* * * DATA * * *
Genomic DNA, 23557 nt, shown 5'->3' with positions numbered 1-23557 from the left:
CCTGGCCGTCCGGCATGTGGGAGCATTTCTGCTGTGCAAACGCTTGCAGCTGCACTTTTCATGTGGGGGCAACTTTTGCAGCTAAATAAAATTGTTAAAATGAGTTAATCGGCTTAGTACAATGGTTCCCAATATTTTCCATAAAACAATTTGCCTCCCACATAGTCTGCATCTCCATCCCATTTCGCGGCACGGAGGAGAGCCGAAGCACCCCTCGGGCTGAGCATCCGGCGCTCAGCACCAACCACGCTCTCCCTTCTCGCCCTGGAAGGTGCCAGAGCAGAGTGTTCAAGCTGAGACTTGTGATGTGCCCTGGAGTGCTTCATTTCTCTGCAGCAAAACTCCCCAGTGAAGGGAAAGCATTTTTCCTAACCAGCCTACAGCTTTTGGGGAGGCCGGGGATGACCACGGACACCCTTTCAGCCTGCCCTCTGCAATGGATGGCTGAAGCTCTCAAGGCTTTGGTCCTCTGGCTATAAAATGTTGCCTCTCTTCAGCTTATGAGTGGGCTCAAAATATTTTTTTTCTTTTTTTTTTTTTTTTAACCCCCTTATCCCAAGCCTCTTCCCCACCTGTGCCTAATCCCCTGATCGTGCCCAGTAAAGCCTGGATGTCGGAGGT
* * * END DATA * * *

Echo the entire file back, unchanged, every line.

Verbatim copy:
Genomic DNA, 23557 nt, shown 5'->3' with positions numbered 1-23557 from the left:
CCTGGCCGTCCGGCATGTGGGAGCATTTCTGCTGTGCAAACGCTTGCAGCTGCACTTTTCATGTGGGGGCAACTTTTGCAGCTAAATAAAATTGTTAAAATGAGTTAATCGGCTTAGTACAATGGTTCCCAATATTTTCCATAAAACAATTTGCCTCCCACATAGTCTGCATCTCCATCCCATTTCGCGGCACGGAGGAGAGCCGAAGCACCCCTCGGGCTGAGCATCCGGCGCTCAGCACCAACCACGCTCTCCCTTCTCGCCCTGGAAGGTGCCAGAGCAGAGTGTTCAAGCTGAGACTTGTGATGTGCCCTGGAGTGCTTCATTTCTCTGCAGCAAAACTCCCCAGTGAAGGGAAAGCATTTTTCCTAACCAGCCTACAGCTTTTGGGGAGGCCGGGGATGACCACGGACACCCTTTCAGCCTGCCCTCTGCAATGGATGGCTGAAGCTCTCAAGGCTTTGGTCCTCTGGCTATAAAATGTTGCCTCTCTTCAGCTTATGAGTGGGCTCAAAATATTTTTTTTCTTTTTTTTTTTTTTTTAACCCCCTTATCCCAAGCCTCTTCCCCACCTGTGCCTAATCCCCTGATCGTGCCCAGTAAAGCCTGGATGTCGGAGGT